Supporting churches to include people with Autism and Learning Disabilties

Do follow this excellent blog as it compliments what I long for too – this is a great post about when families with autistic children can’t get to church.


As the mother of a child with autism and a pastor’s wife, I have a passion for special needs ministries. I truly believe the church needs to be willing to adapt and accommodate these individuals. However, the reality is that not all churches have the man power nor the resources to adequately meet the needs of all individuals, and sometimes even with the best of efforts, there are individuals whose needs are just so great, that going to church becomes an impossibility for the individual and their family.

I speak from the heart on this subject, because it seems my own family is on the verge of such a dilemma. We are in a small church, struggling to come up with enough volunteers to serve in children’s ministry as it is, and although I know my son is loved and wanted at church, he is struggling to even be able…

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Comments on: "When an Individual with Autism Can’t Attend Church: How the Church Can Help" (2)

  1. Michael Rowe said:

    There are two particularly good sources of information about the building adaptations and attitudes towards autistic people needed for them to be comfortable and accepted in Church. Oxford Diocese has done a great deal of work with excellent contributions by the excellent Ann Memmott – a lovely person. She also contributed a chapter to a book. Both of these I mentioned in a “Christian Comment” that I wrote last year for our local paper.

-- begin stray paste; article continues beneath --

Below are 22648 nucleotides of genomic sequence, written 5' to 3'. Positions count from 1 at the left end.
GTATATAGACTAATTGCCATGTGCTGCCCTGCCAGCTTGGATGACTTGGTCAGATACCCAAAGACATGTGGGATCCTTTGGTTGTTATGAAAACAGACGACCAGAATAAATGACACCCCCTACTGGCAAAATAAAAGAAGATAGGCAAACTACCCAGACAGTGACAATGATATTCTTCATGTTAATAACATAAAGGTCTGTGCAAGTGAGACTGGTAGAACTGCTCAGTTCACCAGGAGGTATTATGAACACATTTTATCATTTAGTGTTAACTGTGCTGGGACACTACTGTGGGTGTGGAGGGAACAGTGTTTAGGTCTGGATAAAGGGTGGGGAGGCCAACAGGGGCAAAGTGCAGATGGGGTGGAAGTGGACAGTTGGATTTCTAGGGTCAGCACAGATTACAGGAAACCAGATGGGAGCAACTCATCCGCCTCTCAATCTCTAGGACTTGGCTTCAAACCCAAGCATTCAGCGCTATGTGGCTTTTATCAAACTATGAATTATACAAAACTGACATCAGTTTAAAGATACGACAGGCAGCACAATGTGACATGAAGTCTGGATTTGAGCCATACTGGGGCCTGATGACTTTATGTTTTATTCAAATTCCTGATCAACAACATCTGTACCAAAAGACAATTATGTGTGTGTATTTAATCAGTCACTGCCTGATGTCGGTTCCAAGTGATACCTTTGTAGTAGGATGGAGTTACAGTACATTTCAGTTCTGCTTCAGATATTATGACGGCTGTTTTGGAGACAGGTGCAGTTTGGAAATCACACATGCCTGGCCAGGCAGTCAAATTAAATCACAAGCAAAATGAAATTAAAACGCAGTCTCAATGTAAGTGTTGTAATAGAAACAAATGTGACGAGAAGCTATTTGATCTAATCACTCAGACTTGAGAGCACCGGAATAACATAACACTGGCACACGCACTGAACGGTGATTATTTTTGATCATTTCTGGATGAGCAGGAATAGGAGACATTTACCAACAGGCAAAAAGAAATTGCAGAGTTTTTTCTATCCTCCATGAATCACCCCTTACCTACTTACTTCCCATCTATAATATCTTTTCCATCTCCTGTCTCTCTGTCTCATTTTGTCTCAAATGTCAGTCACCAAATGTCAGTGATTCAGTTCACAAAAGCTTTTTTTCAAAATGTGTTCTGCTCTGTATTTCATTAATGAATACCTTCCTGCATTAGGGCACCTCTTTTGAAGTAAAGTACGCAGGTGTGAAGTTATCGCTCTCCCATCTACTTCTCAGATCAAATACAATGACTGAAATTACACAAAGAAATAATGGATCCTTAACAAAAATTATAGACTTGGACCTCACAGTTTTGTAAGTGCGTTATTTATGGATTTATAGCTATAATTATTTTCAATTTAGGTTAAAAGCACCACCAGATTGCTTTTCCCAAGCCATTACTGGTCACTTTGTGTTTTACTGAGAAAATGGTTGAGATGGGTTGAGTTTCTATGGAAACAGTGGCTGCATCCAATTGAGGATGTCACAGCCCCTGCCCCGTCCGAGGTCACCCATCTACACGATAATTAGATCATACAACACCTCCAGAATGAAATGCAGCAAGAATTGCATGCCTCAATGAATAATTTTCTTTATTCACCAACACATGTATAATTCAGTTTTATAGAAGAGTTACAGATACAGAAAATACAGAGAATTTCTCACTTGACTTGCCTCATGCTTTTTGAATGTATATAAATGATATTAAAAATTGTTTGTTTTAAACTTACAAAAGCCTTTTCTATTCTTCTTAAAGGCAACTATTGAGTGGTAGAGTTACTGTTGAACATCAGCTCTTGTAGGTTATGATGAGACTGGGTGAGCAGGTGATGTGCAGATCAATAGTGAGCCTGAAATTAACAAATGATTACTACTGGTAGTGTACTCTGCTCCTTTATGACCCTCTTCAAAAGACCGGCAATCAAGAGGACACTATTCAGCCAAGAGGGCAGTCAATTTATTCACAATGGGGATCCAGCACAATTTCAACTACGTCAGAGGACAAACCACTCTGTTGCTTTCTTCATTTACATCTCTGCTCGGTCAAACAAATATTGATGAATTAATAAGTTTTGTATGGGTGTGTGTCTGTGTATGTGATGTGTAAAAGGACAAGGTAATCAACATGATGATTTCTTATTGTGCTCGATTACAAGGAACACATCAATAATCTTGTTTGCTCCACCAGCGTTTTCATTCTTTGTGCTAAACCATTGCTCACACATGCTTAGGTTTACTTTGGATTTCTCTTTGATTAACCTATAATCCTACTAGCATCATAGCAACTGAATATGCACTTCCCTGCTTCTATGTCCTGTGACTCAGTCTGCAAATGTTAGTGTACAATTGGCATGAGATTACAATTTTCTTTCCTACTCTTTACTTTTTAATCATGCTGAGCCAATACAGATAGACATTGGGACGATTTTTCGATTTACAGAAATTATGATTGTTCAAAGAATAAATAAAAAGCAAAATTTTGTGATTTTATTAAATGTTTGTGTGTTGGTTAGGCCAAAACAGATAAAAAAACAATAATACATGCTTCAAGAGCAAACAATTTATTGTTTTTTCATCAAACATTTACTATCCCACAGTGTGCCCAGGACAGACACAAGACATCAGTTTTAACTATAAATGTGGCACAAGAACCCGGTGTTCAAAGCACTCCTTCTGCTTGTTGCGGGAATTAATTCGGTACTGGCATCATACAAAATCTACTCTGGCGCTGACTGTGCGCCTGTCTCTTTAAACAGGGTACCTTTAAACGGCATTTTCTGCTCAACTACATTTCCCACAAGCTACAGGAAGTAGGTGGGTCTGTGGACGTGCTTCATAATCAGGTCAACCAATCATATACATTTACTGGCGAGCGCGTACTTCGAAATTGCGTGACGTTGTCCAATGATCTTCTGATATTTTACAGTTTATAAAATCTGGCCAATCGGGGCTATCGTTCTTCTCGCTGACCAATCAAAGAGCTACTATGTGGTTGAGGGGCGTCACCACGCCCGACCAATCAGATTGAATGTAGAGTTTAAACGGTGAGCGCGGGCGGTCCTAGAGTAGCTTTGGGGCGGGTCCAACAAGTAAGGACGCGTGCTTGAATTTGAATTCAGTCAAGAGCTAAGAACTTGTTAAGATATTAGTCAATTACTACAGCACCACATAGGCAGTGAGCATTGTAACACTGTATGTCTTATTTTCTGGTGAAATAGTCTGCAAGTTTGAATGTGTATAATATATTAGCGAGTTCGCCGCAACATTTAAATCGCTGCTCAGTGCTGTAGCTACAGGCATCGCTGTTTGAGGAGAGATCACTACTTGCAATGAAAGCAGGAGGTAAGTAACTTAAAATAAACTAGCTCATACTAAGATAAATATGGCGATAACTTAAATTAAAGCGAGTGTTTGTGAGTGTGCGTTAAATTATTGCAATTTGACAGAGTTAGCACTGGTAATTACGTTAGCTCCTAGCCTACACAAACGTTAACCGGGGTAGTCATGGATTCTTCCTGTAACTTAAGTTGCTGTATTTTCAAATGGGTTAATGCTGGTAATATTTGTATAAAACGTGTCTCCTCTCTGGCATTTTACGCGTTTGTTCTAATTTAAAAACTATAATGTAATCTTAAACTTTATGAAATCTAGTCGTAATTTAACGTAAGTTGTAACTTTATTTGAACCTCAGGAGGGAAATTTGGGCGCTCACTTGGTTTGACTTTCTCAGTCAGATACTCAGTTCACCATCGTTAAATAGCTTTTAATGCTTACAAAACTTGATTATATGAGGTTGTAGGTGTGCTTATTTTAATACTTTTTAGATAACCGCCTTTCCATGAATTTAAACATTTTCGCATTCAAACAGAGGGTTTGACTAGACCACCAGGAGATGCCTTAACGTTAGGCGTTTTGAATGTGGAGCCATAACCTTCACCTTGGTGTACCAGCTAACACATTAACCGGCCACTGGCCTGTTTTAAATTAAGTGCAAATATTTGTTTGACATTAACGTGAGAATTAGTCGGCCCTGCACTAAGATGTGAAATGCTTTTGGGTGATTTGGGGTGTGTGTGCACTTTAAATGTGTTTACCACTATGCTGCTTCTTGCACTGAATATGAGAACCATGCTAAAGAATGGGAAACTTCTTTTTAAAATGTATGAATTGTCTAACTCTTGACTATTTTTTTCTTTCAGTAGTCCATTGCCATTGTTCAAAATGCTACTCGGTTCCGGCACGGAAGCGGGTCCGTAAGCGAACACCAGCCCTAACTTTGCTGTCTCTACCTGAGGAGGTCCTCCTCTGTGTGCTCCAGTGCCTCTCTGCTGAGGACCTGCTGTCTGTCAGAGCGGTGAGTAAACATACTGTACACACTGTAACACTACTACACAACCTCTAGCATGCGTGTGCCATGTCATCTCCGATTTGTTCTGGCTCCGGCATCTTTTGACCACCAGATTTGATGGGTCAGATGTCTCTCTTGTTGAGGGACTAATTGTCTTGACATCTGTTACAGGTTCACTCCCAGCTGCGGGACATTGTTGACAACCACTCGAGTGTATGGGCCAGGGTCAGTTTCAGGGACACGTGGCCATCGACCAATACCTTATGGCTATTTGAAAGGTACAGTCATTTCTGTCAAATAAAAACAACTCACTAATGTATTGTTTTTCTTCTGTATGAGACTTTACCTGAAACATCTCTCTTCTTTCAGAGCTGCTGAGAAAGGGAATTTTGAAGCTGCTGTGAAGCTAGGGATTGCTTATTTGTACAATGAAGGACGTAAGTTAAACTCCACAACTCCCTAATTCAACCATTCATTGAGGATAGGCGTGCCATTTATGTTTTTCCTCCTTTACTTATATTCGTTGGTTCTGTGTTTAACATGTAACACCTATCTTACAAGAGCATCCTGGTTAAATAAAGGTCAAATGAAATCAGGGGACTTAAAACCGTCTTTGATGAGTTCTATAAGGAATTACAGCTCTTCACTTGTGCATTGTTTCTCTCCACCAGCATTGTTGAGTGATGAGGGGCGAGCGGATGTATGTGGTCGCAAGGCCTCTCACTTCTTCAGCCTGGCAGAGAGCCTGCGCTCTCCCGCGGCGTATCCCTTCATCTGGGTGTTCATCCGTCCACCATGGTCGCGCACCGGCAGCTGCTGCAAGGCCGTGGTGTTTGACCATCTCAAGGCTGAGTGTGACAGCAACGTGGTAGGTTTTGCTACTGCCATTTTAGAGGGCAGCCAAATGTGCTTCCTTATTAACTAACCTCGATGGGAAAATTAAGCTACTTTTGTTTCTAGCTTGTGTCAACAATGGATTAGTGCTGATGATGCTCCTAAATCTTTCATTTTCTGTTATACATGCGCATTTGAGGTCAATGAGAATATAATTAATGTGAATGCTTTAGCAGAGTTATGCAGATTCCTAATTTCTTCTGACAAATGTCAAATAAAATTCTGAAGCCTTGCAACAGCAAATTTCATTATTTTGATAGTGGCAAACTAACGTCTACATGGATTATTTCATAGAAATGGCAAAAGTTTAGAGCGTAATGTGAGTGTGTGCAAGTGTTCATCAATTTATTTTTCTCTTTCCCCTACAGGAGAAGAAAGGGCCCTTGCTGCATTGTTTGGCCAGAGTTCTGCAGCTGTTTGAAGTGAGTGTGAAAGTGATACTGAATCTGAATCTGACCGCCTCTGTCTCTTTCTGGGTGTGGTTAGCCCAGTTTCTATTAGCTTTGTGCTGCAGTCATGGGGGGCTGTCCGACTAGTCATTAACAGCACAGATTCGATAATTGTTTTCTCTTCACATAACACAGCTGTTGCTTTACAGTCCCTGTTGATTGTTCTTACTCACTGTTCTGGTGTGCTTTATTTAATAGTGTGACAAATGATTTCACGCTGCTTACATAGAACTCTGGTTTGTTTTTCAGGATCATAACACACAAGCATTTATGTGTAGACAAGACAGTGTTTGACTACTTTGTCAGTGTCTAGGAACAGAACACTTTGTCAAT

“How will your Church (and you, yourself) welcome a person with disabilities? This coming Sunday (2nd Sunday in February) is “Autism Sunday”. It may be that the welcome given to someone with visible disabilities – wheelchair, white stick etc. – differs from that given to someone with invisible disabilities – deafness, autism, Asperger’s etc. Do you know how to treat people with these disabilities? Can you accept any behaviour that you might consider a bit strange? Many of the adaptations that are needed will actually benefit others who do not have that sort of disability. Statistics show that Churches that have made the effort to be disability-friendly have a growth rate 4 – 8% better than those that have not. The changes are quite simple. Among them, ensure that lighting does not glare or flicker, provide larger type in a clear face on tinted paper, be careful that there are no loud sounds without warning. Autistic people are very literal – say what you really mean and do just that. “Back in 5 minutes” or “I will phone you” must mean exactly that. They also cannot “read” your tone of voice, face or stance (so sarcasm is meaningless to them) and tend to be sensitive to touch. For much more information, Oxford Diocese has produced excellent papers “Welcoming those with Autism and Asperger Syndrome in our Churches and Communities” and “Welcome, Inclusion, Respect: A commitment to a Church open to all” (<>)


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